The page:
6.4 Numerical Examples . . . . . . . . . . . . . . . . . . . . . . . . . . . . . . . . 42

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1 Introduction

In recent years, wavelet analysis has become a very powerful tool in applied mathematics. Thefirst applications of wavelets were concerned with problems in image/signal analysis/compression.Furthermore, quite recently, wavelet algorithms have also been applied very successfully in nu-merical analysis, geophysics, meteorology, astrophysics and in many other fields. Especially, ithas turned out that the specific features of wavelets can also be efficiently used for certain prob-lems in the context of radar signal analysis. The basic radar problem asks to gain informationabout an object by analyzing waves reflected from it. However, although this fundamental prob-lem is always the same for every radar application, the algorithms that are used clearly depend onthe concrete setting and may differ dramatically. The choice of the appropriate method obviouslyrests on the properties of the object under consideration (point object, dense target environmentetc.) and on the parameters one wants to reconstruct (reflectivity densities, wind velocities etc.)For an overview on radar problems, we refer to one of the textbooks [9, 17, 22, 45, 55]. In recentstudies, it has turned out that wavelet methods are at least helpful for the following two topics: the reconstruction of continuous reflectivity densities; the analysis of discrete radar wind profiler data (RWP).The aim of this paper is to give an overview on both problems and to explain how they may betreated by wavelet methods.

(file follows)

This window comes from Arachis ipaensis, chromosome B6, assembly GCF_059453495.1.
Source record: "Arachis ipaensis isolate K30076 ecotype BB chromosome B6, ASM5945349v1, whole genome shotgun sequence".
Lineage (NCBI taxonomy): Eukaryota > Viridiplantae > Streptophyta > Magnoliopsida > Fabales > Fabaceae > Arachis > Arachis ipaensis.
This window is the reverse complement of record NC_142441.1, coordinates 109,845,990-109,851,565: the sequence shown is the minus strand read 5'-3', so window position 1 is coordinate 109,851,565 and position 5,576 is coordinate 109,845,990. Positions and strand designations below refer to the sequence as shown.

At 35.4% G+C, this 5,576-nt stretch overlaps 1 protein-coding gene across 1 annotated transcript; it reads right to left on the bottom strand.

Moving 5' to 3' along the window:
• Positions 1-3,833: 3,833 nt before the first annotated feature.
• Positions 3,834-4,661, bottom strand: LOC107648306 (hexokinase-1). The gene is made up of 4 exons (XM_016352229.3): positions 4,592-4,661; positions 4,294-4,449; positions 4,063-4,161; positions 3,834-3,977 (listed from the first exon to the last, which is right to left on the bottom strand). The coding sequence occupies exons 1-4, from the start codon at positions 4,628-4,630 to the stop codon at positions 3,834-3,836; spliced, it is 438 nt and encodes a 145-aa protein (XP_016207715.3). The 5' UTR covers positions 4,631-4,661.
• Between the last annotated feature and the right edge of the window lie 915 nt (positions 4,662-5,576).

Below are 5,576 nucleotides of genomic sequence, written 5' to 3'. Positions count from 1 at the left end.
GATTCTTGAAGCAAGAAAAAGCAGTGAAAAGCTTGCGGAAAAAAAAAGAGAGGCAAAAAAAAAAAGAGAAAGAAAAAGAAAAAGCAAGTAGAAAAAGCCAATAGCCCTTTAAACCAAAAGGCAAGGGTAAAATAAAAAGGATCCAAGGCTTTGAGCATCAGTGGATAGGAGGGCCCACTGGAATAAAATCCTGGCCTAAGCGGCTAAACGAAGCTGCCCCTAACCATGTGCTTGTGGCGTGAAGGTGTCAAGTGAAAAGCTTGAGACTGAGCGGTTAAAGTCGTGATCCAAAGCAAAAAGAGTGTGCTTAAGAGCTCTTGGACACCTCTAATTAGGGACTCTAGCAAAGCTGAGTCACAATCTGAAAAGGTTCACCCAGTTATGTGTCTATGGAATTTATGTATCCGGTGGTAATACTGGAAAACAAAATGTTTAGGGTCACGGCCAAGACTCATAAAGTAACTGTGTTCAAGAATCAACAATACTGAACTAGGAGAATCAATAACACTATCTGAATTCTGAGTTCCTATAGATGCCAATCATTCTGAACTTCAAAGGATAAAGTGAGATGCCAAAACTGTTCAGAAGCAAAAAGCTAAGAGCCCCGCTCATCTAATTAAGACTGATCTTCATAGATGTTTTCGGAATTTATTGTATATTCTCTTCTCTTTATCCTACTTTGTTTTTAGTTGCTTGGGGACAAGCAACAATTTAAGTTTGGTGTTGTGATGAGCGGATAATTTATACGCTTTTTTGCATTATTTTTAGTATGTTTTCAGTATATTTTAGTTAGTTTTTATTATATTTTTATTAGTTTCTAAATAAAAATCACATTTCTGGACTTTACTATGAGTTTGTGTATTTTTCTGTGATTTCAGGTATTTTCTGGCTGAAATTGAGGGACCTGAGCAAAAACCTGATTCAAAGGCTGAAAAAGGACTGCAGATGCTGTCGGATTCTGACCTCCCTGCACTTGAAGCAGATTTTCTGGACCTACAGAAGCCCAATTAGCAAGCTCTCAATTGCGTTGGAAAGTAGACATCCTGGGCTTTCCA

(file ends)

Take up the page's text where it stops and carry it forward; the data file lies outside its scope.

The problem of reconstructing reflectivity densities can be described as follows. Let us first assumethat the object under consideration can be modeled as a single point, moving with constant velocitytowards or away from a given source. Then, the aim is to reconstruct the distance and the velocityof the object by analyzing the reflected waves. Indeed, for a simple point object, this goal can beachieved by simply computing the maxima of the continuous wavelet transform of the receivedecho, see, e.g., [30] and Section 4.1 for details. However, in many applications, one is faced witha reflecting continuum with varying reflectivities. Such a target environment is then modeled bya certain reflectivity density. In this case, this reflectivity density can not be reconstructed bysimply transmitting one single signal, see again [30] and Section 4.1. Nevertheless, a completereconstruction is possible if a family of signals is used. This approach was first suggested byNarpast [40, 41] who studied the case that the transmitted signals form an orthonormal waveletbasis. We refer to Section 2 for the definition and the basic properties of wavelets. However, therequirement of full orthonormality is quite restrictive. Therefore, quite recently, RebolloNeira,Plastino, and FernandezRubio generalized Naparsts approach to the case that the transmittedfamily forms a frame. We refer to Subsection 2.4 for a short introduction to frames. Moreover,some further generalizations concerning, e.g., rigorous error estimates, the multivariate case andnumerical examples have also been presented in [10, 11]. It has turned out that especially waveletframes perform quite successfully. The main results of these approaches are presented in Section5.